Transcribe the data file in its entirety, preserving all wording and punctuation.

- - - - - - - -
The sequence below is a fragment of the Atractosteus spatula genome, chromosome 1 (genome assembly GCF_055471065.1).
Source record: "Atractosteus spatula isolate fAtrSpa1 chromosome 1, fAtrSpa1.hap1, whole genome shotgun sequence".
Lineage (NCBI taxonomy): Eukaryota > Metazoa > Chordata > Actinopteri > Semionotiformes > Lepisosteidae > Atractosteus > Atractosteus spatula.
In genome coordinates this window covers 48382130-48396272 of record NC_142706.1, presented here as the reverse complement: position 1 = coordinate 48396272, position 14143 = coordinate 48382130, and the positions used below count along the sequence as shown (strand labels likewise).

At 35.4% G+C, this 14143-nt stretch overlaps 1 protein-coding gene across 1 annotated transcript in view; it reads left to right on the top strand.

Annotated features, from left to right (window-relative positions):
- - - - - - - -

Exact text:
The sequence below is a fragment of the Atractosteus spatula genome, chromosome 1 (genome assembly GCF_055471065.1).
Source record: "Atractosteus spatula isolate fAtrSpa1 chromosome 1, fAtrSpa1.hap1, whole genome shotgun sequence".
Lineage (NCBI taxonomy): Eukaryota > Metazoa > Chordata > Actinopteri > Semionotiformes > Lepisosteidae > Atractosteus > Atractosteus spatula.
In genome coordinates this window covers 48382130-48396272 of record NC_142706.1, presented here as the reverse complement: position 1 = coordinate 48396272, position 14143 = coordinate 48382130, and the positions used below count along the sequence as shown (strand labels likewise).

At 35.4% G+C, this 14143-nt stretch overlaps 1 protein-coding gene across 1 annotated transcript in view; it reads left to right on the top strand.

Annotated features, from left to right (window-relative positions):